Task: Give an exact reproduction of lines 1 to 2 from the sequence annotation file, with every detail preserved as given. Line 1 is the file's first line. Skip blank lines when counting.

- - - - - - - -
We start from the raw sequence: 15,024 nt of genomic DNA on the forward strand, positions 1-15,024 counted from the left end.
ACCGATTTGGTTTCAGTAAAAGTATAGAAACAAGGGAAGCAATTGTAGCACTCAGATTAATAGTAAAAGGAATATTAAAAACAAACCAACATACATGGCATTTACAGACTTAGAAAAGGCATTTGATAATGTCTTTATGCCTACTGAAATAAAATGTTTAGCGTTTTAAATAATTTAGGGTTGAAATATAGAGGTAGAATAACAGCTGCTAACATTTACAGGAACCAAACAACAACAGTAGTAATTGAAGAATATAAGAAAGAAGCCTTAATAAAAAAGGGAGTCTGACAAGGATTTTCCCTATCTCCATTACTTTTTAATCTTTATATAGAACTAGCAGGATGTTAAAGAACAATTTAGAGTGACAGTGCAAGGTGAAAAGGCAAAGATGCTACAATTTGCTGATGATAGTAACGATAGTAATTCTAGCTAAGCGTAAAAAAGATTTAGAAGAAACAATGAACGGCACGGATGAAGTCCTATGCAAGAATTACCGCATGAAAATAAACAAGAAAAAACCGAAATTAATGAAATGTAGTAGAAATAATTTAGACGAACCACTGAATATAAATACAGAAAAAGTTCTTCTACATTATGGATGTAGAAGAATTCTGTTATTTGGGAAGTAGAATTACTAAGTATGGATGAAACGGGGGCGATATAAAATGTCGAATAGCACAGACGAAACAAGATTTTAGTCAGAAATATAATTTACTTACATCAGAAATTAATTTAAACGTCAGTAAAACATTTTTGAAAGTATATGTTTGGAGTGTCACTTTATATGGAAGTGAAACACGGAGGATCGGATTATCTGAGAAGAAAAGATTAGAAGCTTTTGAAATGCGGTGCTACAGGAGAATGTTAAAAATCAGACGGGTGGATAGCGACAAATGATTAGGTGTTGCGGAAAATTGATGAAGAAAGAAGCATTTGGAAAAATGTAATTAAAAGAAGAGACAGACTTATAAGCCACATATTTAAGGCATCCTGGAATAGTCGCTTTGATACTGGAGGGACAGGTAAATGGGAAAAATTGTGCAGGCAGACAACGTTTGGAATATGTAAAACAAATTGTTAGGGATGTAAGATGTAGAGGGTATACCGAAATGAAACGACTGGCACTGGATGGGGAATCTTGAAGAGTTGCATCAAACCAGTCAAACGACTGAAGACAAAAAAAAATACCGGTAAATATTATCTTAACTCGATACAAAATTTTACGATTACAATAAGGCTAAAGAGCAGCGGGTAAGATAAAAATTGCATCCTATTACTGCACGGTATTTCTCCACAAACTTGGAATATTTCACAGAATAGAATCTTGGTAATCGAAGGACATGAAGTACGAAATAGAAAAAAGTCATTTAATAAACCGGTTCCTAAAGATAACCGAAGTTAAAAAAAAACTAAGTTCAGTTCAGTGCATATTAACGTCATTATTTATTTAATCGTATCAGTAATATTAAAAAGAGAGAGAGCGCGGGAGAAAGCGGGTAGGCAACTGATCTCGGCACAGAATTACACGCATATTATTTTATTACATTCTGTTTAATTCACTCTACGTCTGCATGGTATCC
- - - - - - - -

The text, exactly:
We start from the raw sequence: 15,024 nt of genomic DNA on the forward strand, positions 1-15,024 counted from the left end.
ACCGATTTGGTTTCAGTAAAAGTATAGAAACAAGGGAAGCAATTGTAGCACTCAGATTAATAGTAAAAGGAATATTAAAAACAAACCAACATACATGGCATTTACAGACTTAGAAAAGGCATTTGATAATGTCTTTATGCCTACTGAAATAAAATGTTTAGCGTTTTAAATAATTTAGGGTTGAAATATAGAGGTAGAATAACAGCTGCTAACATTTACAGGAACCAAACAACAACAGTAGTAATTGAAGAATATAAGAAAGAAGCCTTAATAAAAAAGGGAGTCTGACAAGGATTTTCCCTATCTCCATTACTTTTTAATCTTTATATAGAACTAGCAGGATGTTAAAGAACAATTTAGAGTGACAGTGCAAGGTGAAAAGGCAAAGATGCTACAATTTGCTGATGATAGTAACGATAGTAATTCTAGCTAAGCGTAAAAAAGATTTAGAAGAAACAATGAACGGCACGGATGAAGTCCTATGCAAGAATTACCGCATGAAAATAAACAAGAAAAAACCGAAATTAATGAAATGTAGTAGAAATAATTTAGACGAACCACTGAATATAAATACAGAAAAAGTTCTTCTACATTATGGATGTAGAAGAATTCTGTTATTTGGGAAGTAGAATTACTAAGTATGGATGAAACGGGGGCGATATAAAATGTCGAATAGCACAGACGAAACAAGATTTTAGTCAGAAATATAATTTACTTACATCAGAAATTAATTTAAACGTCAGTAAAACATTTTTGAAAGTATATGTTTGGAGTGTCACTTTATATGGAAGTGAAACACGGAGGATCGGATTATCTGAGAAGAAAAGATTAGAAGCTTTTGAAATGCGGTGCTACAGGAGAATGTTAAAAATCAGACGGGTGGATAGCGACAAATGATTAGGTGTTGCGGAAAATTGATGAAGAAAGAAGCATTTGGAAAAATGTAATTAAAAGAAGAGACAGACTTATAAGCCACATATTTAAGGCATCCTGGAATAGTCGCTTTGATACTGGAGGGACAGGTAAATGGGAAAAATTGTGCAGGCAGACAACGTTTGGAATATGTAAAACAAATTGTTAGGGATGTAAGATGTAGAGGGTATACCGAAATGAAACGACTGGCACTGGATGGGGAATCTTGAAGAGTTGCATCAAACCAGTCAAACGACTGAAGACAAAAAAAAATACCGGTAAATATTATCTTAACTCGATACAAAATTTTACGATTACAATAAGGCTAAAGAGCAGCGGGTAAGATAAAAATTGCATCCTATTACTGCACGGTATTTCTCCACAAACTTGGAATATTTCACAGAATAGAATCTTGGTAATCGAAGGACATGAAGTACGAAATAGAAAAAAGTCATTTAATAAACCGGTTCCTAAAGATAACCGAAGTTAAAAAAAAACTAAGTTCAGTTCAGTGCATATTAACGTCATTATTTATTTAATCGTATCAGTAATATTAAAAAGAGAGAGAGCGCGGGAGAAAGCGGGTAGGCAACTGATCTCGGCACAGAATTACACGCATATTATTTTATTACATTCTGTTTAATTCACTCTACGTCTGCATGGTATCC